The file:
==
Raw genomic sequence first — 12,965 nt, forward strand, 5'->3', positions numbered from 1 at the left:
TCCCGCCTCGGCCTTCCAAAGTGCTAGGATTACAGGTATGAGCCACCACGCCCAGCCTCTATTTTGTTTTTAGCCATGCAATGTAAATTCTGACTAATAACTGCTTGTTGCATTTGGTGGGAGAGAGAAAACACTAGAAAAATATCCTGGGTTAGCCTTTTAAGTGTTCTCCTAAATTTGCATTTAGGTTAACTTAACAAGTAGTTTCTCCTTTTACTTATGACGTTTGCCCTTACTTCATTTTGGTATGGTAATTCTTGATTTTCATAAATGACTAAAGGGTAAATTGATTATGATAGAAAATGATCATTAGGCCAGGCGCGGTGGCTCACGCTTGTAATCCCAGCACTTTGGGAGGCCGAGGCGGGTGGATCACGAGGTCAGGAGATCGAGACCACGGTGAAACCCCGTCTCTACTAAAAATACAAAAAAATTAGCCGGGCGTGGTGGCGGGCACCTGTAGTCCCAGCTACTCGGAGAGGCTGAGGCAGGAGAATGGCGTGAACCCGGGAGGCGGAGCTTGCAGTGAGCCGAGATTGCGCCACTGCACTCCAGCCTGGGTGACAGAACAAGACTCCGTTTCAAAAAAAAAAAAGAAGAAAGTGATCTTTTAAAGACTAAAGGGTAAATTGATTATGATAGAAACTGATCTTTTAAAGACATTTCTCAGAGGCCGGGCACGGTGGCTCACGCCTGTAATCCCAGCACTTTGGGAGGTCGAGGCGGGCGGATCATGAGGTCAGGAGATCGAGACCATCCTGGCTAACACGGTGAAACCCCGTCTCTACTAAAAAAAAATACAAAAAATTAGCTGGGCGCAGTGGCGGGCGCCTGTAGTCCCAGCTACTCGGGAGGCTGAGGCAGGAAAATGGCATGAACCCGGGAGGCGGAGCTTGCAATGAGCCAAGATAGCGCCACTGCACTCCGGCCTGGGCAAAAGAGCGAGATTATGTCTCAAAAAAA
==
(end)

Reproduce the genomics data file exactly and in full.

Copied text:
Raw genomic sequence first — 12,965 nt, forward strand, 5'->3', positions numbered from 1 at the left:
TCCCGCCTCGGCCTTCCAAAGTGCTAGGATTACAGGTATGAGCCACCACGCCCAGCCTCTATTTTGTTTTTAGCCATGCAATGTAAATTCTGACTAATAACTGCTTGTTGCATTTGGTGGGAGAGAGAAAACACTAGAAAAATATCCTGGGTTAGCCTTTTAAGTGTTCTCCTAAATTTGCATTTAGGTTAACTTAACAAGTAGTTTCTCCTTTTACTTATGACGTTTGCCCTTACTTCATTTTGGTATGGTAATTCTTGATTTTCATAAATGACTAAAGGGTAAATTGATTATGATAGAAAATGATCATTAGGCCAGGCGCGGTGGCTCACGCTTGTAATCCCAGCACTTTGGGAGGCCGAGGCGGGTGGATCACGAGGTCAGGAGATCGAGACCACGGTGAAACCCCGTCTCTACTAAAAATACAAAAAAATTAGCCGGGCGTGGTGGCGGGCACCTGTAGTCCCAGCTACTCGGAGAGGCTGAGGCAGGAGAATGGCGTGAACCCGGGAGGCGGAGCTTGCAGTGAGCCGAGATTGCGCCACTGCACTCCAGCCTGGGTGACAGAACAAGACTCCGTTTCAAAAAAAAAAAAGAAGAAAGTGATCTTTTAAAGACTAAAGGGTAAATTGATTATGATAGAAACTGATCTTTTAAAGACATTTCTCAGAGGCCGGGCACGGTGGCTCACGCCTGTAATCCCAGCACTTTGGGAGGTCGAGGCGGGCGGATCATGAGGTCAGGAGATCGAGACCATCCTGGCTAACACGGTGAAACCCCGTCTCTACTAAAAAAAAATACAAAAAATTAGCTGGGCGCAGTGGCGGGCGCCTGTAGTCCCAGCTACTCGGGAGGCTGAGGCAGGAAAATGGCATGAACCCGGGAGGCGGAGCTTGCAATGAGCCAAGATAGCGCCACTGCACTCCGGCCTGGGCAAAAGAGCGAGATTATGTCTCAAAAAAA